cheap find on eBay) and modified the valving to give much stiffer rebound than
bump. Achieving this was relatively simple – just take out the standard screw-in
valve block, shorten it and then place a spring and a rubber seal inside to form
a one-way valve. Since in these designs some fluid is allowed to flow past the
main piston, the hydraulic system still allowed rebound extension, but with a
much stiffer force than on bump. By changing the oil viscosity, the total
stiffness could be changed.
Unlike my previous designs, I thought that this
damper was pretty well on the money. Very slow speed bump and rebound stiffness
were of the same rate, but the higher the shaft speed, the stiffer rebound was
in relation to bump.
I fitted the damper, only to find that the
standard oil was too thin: there was insufficient damping. I then replaced it
with higher viscosity oil and went testing. But, interestingly, the presence of
the damper again transmitted vibration and small bumps to the frame (this was
especially visible in shaking of the rear vision mirror), and even more
interestingly, at speed the rear wheel patter was still there!
Solving One Problem
It was time for a very careful re-think.
Altering the rear suspension member for one much
stiffer had improved things but not fixed them. (But it had given significant
benefit in other cornering conditions.)
Changing rear airbag and rear tyre pressures had
also made little/no difference to the pattering problem.
The pattering could occur in both cornering and
riding straight, but only at high speeds (ie downhill fast runs at, say, 50+
km/h) on roads where there were closely-spaced bumps.
And then I had a thought. A few days before I’d
had the back of the trike up on blocks and, for some reason, had been spinning
the back wheel very fast by turning the pedals in a tall gear. I’d then noticed
that the back wheel seemed a bit out of balance.
What if the rear wheel’s balance was bad
enough that at speed it was trying to bounce up and down – and road bumps simply
worsened this behaviour?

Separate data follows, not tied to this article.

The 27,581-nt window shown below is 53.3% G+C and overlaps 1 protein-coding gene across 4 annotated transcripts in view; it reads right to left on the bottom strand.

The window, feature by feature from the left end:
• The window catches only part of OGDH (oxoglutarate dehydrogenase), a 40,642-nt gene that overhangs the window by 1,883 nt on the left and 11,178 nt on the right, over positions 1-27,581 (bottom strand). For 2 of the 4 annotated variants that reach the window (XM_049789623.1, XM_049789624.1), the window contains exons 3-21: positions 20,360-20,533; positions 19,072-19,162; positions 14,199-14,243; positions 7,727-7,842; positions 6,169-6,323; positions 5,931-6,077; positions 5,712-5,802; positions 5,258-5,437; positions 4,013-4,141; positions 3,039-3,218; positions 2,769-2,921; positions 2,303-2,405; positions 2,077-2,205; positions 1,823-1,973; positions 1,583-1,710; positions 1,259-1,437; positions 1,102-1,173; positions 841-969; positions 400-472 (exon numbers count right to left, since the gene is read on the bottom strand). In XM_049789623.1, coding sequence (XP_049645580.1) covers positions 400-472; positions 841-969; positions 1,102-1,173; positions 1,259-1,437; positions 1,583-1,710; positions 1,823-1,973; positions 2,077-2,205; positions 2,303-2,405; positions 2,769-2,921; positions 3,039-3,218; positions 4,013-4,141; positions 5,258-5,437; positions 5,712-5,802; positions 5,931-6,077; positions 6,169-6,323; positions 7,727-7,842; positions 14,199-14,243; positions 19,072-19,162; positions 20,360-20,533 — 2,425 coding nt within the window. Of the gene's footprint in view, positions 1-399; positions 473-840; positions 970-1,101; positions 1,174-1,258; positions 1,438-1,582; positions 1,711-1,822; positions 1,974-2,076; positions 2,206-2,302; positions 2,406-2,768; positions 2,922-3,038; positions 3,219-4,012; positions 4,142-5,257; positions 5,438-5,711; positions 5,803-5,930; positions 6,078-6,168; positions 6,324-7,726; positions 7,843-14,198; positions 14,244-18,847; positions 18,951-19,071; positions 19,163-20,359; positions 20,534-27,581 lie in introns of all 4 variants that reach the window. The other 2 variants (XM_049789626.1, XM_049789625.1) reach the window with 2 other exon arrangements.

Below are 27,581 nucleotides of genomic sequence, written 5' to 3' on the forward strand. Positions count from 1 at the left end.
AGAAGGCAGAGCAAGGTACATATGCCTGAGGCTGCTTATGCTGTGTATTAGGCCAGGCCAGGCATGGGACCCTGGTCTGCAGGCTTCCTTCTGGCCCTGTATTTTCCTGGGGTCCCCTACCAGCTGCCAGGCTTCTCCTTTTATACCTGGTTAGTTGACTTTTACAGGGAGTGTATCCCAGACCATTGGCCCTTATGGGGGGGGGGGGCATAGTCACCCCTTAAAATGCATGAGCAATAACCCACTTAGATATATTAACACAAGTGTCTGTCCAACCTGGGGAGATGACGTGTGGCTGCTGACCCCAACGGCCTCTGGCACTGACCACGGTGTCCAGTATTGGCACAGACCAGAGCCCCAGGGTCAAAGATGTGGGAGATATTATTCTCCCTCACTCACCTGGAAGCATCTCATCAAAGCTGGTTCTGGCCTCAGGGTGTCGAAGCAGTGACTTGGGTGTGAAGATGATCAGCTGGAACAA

I raced down to the workshop and removed the big
rear wheel reflector attached to the spokes. I then spun up the rear wheel and
noticed that while it was still a tiny bit out of balance, it was vastly better
in this respect. And a test ride proved the theory: the high speed rear wheel
pattering was gone.
Yes, after all the effort, it was as simple as
removing the rear wheel reflector....
a single reflector wouldn’t cause much of a problem, would it? I had a physicist
do the maths for a 40 gram reflector and he found that at my top (downhill)
speed, the effective mass of the reflector grew to no less than 3.2kg....
Feeling pretty confident that all was now solved,
I trailered the trike to the Gold Coast where there are flat roads and cycle
paths. There, in one easy afternoon, I rode 75 kilometres. Sitting at a constant
18 – 20 km/h, I was able to feel things that I never feel at home, where it
seems I am always doing either doing 5 km/h up hills or 50 down the other side.
And what I felt was another version of the
rear-wheel patter, this time occurring over short sharp bumps like road
reflectors. Over this type of bump, when pedalling hard, the rear wheel could be
felt to monetarily lose traction. On close-spaced sharp corrugations, the rear
wheel skipped, and over big wave-like bumps the rear simply felt under-damped.
All of which added up to the absolute necessity
for a rear damper...
I went back to my modified R1 steering damper and
re-assessed how I’d previously fitted it. Looking again at the installation, I
realised that I’d pre-loaded the air spring – the full extension length of the
damper had been less than the full extension length of the spring. Was this
preload responsible for the worsened ride quality when the damper had been
fitted? I installed it again, this time with an extension plate that prevented
any preload being applied.
And this time the ride quality remained excellent
but the rear was clearly much better damped.
Removing the reflector and fitting the rear damper
has effectively solved the problem of rear wheel patter.
When going really hard (like cornering hard enough
to being close to be up on two wheels at 30 - 40 km/h on a bumpy surface), the
rear tyre can still skip sideways on the harshest bumps. But this new behaviour
doesn't worry me at all. On the road it's a progressive warning of an impending
loss of rear lateral traction, very much like a RWD car that power-oversteers
out of bumpy corners. It feels completely unlike the previous patter, which
always gave you the feeling of: “Oh shit – where’s the back going?” The new
sideways behaviour is much more: “Ah, starting to go hard enough to be on the
brink of oversteer....”
I should also make the point that all the
behaviour I have been describing is at speeds that, on these surfaces, a
non-suspension recumbent trike would find completely impossible – not only from
a tyre adhesion perspective, but also from a point of view of pounding the rider
so hard they’d find it hard to see and steer...
The front damping (caused by the change in track
that comes with suspension movement) and the rear damping (caused by the
hydraulic damper) are now also very much in synch. For example, passing over a
sharp depression (eg one caused where a filler strip has sunk after a pipe has
been placed across the road), the front and rear bump impact harshness are now
very similar. You also never feel the rear or the front bobbing in an undamped
way – the suspension is working all the time, but it’s not particularly
noticeable in its action.
What you notice is that the ride quality is
incredible – and there’s no damn rear wheel patter!
Next week: the conclusion – the final part in